Sunday, March 30, 2008

Maintaining Your Corporate Status in California - Part 4

This is Part 4 of an ongoing series designed to provide California corporations general information on how to maintain their corporate standing. In this edition, we will review the roll and function of corporate bylaws.

Next to the Articles of Incorporate, the corporate bylaws are the most important corporate document. They set forth matters affecting the Shareholders' and Directors' rights, as well as corporate Officers' authority. In addition, they establish the basic administrative rules for the day-to-day legal operation of the corporation, including the procedure for altering the number of Board of Directors members; the calling of, conduct of, convening of, and voting of Board of Directors' meetings and Shareholders' meetings; the election, powers and duties of the corporation's Officers; the issuance of certificates representing shares of the corporation's stock; general financial authorizations; and the procedure for amendment of the Bylaws.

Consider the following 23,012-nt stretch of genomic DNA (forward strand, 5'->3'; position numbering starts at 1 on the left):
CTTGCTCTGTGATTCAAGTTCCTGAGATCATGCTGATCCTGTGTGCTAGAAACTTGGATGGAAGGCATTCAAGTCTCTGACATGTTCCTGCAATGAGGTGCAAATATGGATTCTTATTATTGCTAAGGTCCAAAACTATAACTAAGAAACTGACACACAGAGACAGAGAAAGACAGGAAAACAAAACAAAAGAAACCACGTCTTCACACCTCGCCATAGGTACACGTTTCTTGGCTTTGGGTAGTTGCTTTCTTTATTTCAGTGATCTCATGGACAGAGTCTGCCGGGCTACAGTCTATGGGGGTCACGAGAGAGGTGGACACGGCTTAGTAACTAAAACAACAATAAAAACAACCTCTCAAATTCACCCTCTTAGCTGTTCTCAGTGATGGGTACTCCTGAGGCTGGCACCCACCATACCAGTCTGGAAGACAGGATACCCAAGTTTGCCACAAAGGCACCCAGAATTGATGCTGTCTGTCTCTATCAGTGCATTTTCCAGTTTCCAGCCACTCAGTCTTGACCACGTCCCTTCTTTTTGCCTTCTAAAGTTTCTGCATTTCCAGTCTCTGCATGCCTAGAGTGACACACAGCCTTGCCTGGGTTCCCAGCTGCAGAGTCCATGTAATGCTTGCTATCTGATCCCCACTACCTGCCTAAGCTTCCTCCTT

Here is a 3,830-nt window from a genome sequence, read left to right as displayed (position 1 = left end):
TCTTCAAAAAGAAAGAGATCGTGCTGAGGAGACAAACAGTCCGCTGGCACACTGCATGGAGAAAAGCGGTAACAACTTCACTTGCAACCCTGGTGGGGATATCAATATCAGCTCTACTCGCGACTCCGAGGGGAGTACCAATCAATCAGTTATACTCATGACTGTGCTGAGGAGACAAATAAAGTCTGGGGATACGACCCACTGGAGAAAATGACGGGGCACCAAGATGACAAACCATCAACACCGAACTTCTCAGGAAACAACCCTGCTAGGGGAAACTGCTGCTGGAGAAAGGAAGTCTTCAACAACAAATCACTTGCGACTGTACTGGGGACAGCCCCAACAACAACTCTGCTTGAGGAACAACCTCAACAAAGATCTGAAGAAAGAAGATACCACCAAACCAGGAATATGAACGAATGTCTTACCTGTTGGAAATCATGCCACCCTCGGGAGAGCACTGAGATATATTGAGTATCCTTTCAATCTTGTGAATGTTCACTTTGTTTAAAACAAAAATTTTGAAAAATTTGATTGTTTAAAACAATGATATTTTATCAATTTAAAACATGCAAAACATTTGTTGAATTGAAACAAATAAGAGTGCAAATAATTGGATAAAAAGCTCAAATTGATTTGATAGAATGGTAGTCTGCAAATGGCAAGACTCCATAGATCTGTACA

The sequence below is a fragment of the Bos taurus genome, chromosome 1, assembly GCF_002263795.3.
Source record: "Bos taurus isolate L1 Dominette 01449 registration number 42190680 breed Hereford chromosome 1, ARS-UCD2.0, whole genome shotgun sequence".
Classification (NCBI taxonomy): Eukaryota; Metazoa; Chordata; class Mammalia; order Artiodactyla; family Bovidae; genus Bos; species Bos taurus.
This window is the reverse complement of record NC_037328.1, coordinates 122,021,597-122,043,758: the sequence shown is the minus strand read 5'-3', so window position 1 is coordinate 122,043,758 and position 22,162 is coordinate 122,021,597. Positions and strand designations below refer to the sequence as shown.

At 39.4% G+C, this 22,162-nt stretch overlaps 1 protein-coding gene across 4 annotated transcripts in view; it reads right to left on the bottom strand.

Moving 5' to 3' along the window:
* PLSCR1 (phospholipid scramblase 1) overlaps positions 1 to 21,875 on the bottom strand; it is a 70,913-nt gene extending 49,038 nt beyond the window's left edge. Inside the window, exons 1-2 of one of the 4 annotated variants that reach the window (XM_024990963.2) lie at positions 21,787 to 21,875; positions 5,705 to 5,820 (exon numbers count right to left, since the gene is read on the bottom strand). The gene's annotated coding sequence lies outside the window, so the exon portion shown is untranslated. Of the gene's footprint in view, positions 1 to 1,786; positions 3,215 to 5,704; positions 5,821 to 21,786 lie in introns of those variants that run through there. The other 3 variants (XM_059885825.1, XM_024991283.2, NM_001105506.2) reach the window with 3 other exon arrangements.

While the Bylaws may be viewed as merely the implementation of a number of corporate formalities, they are essential to resolve potential future problems, as well as to evidence the corporation's adherence to its Articles and other legal requirements. As a practical matter, however, they do not impose any significant operational burdens so long as the shareholders continue to be in basic agreement on corporate directions that the Bylaws may be amended by action of the Directors except an amendment to the Bylaws changing the number of Directors which must be made by the Shareholders.
In essence, the Bylaws are the Constitution for the corporation. The Directors should be familiar with the provisions of the Bylaws or consulting an experience corporate attorney for assistance.

The information provided in this article is general information only and is not intended as legal advice. DO NOT use this information as a substitute for obtaining qualified legal advice or other professional help.

About the Author: Carl H. Starrett II has been a licensed attorney since 1993 and is a member in good standing with the California State Bar and the San Diego County Bar Association. Mr. Starrett practices in the areas of bankruptcy, business litigation, construction, corporate planning and debt collection.

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